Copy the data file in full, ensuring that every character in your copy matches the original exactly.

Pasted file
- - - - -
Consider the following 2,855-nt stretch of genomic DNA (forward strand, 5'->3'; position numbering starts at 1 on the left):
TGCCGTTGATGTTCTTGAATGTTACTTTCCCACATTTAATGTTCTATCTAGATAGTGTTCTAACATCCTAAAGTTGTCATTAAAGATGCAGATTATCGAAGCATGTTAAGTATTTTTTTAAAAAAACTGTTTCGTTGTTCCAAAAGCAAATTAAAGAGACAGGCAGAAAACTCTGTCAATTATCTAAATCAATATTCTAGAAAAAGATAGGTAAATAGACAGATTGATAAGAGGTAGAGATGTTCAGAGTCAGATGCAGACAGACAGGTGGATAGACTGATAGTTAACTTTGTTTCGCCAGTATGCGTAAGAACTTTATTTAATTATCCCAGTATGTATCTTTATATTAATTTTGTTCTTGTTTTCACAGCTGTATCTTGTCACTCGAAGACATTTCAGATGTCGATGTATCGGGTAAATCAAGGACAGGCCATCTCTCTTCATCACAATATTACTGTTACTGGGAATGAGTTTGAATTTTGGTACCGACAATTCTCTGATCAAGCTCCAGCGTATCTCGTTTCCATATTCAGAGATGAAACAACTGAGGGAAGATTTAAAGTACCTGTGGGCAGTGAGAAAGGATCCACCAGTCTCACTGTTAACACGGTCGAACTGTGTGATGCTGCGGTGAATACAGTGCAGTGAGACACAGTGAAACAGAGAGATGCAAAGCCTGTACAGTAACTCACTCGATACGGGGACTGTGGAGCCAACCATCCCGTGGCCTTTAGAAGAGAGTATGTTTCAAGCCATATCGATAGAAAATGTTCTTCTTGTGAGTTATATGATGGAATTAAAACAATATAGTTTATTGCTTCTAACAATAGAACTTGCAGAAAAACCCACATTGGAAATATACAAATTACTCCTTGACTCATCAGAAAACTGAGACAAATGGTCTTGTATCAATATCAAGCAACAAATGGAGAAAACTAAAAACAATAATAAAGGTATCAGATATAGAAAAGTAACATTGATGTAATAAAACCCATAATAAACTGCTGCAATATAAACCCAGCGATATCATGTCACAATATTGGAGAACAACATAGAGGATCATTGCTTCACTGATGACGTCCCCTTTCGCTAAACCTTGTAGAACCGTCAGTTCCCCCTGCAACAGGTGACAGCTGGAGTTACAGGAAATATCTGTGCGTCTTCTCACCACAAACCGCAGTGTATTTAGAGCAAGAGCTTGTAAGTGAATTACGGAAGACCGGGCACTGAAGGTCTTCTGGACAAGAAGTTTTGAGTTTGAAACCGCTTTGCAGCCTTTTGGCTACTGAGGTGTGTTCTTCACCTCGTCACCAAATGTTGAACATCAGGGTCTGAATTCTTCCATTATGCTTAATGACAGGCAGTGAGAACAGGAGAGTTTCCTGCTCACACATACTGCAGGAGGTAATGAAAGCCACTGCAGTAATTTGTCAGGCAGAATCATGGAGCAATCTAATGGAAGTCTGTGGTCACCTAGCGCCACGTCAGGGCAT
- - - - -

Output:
Consider the following 2,855-nt stretch of genomic DNA (forward strand, 5'->3'; position numbering starts at 1 on the left):
TGCCGTTGATGTTCTTGAATGTTACTTTCCCACATTTAATGTTCTATCTAGATAGTGTTCTAACATCCTAAAGTTGTCATTAAAGATGCAGATTATCGAAGCATGTTAAGTATTTTTTTAAAAAAACTGTTTCGTTGTTCCAAAAGCAAATTAAAGAGACAGGCAGAAAACTCTGTCAATTATCTAAATCAATATTCTAGAAAAAGATAGGTAAATAGACAGATTGATAAGAGGTAGAGATGTTCAGAGTCAGATGCAGACAGACAGGTGGATAGACTGATAGTTAACTTTGTTTCGCCAGTATGCGTAAGAACTTTATTTAATTATCCCAGTATGTATCTTTATATTAATTTTGTTCTTGTTTTCACAGCTGTATCTTGTCACTCGAAGACATTTCAGATGTCGATGTATCGGGTAAATCAAGGACAGGCCATCTCTCTTCATCACAATATTACTGTTACTGGGAATGAGTTTGAATTTTGGTACCGACAATTCTCTGATCAAGCTCCAGCGTATCTCGTTTCCATATTCAGAGATGAAACAACTGAGGGAAGATTTAAAGTACCTGTGGGCAGTGAGAAAGGATCCACCAGTCTCACTGTTAACACGGTCGAACTGTGTGATGCTGCGGTGAATACAGTGCAGTGAGACACAGTGAAACAGAGAGATGCAAAGCCTGTACAGTAACTCACTCGATACGGGGACTGTGGAGCCAACCATCCCGTGGCCTTTAGAAGAGAGTATGTTTCAAGCCATATCGATAGAAAATGTTCTTCTTGTGAGTTATATGATGGAATTAAAACAATATAGTTTATTGCTTCTAACAATAGAACTTGCAGAAAAACCCACATTGGAAATATACAAATTACTCCTTGACTCATCAGAAAACTGAGACAAATGGTCTTGTATCAATATCAAGCAACAAATGGAGAAAACTAAAAACAATAATAAAGGTATCAGATATAGAAAAGTAACATTGATGTAATAAAACCCATAATAAACTGCTGCAATATAAACCCAGCGATATCATGTCACAATATTGGAGAACAACATAGAGGATCATTGCTTCACTGATGACGTCCCCTTTCGCTAAACCTTGTAGAACCGTCAGTTCCCCCTGCAACAGGTGACAGCTGGAGTTACAGGAAATATCTGTGCGTCTTCTCACCACAAACCGCAGTGTATTTAGAGCAAGAGCTTGTAAGTGAATTACGGAAGACCGGGCACTGAAGGTCTTCTGGACAAGAAGTTTTGAGTTTGAAACCGCTTTGCAGCCTTTTGGCTACTGAGGTGTGTTCTTCACCTCGTCACCAAATGTTGAACATCAGGGTCTGAATTCTTCCATTATGCTTAATGACAGGCAGTGAGAACAGGAGAGTTTCCTGCTCACACATACTGCAGGAGGTAATGAAAGCCACTGCAGTAATTTGTCAGGCAGAATCATGGAGCAATCTAATGGAAGTCTGTGGTCACCTAGCGCCACGTCAGGGCAT